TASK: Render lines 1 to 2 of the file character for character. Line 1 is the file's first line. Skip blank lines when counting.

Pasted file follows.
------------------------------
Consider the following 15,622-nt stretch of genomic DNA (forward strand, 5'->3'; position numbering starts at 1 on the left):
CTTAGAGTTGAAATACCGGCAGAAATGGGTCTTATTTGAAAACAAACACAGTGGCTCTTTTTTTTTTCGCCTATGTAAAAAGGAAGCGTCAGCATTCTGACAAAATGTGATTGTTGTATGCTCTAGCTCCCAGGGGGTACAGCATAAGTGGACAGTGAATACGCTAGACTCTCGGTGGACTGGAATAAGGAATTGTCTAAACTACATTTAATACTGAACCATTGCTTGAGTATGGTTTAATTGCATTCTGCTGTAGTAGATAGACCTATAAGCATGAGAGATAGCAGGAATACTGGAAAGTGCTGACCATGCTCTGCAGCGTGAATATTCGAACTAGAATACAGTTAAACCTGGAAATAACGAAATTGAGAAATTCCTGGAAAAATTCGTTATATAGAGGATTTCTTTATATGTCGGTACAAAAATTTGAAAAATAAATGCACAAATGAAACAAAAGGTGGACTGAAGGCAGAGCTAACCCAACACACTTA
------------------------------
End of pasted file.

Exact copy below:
Consider the following 15,622-nt stretch of genomic DNA (forward strand, 5'->3'; position numbering starts at 1 on the left):
CTTAGAGTTGAAATACCGGCAGAAATGGGTCTTATTTGAAAACAAACACAGTGGCTCTTTTTTTTTTCGCCTATGTAAAAAGGAAGCGTCAGCATTCTGACAAAATGTGATTGTTGTATGCTCTAGCTCCCAGGGGGTACAGCATAAGTGGACAGTGAATACGCTAGACTCTCGGTGGACTGGAATAAGGAATTGTCTAAACTACATTTAATACTGAACCATTGCTTGAGTATGGTTTAATTGCATTCTGCTGTAGTAGATAGACCTATAAGCATGAGAGATAGCAGGAATACTGGAAAGTGCTGACCATGCTCTGCAGCGTGAATATTCGAACTAGAATACAGTTAAACCTGGAAATAACGAAATTGAGAAATTCCTGGAAAAATTCGTTATATAGAGGATTTCTTTATATGTCGGTACAAAAATTTGAAAAATAAATGCACAAATGAAACAAAAGGTGGACTGAAGGCAGAGCTAACCCAACACACTTA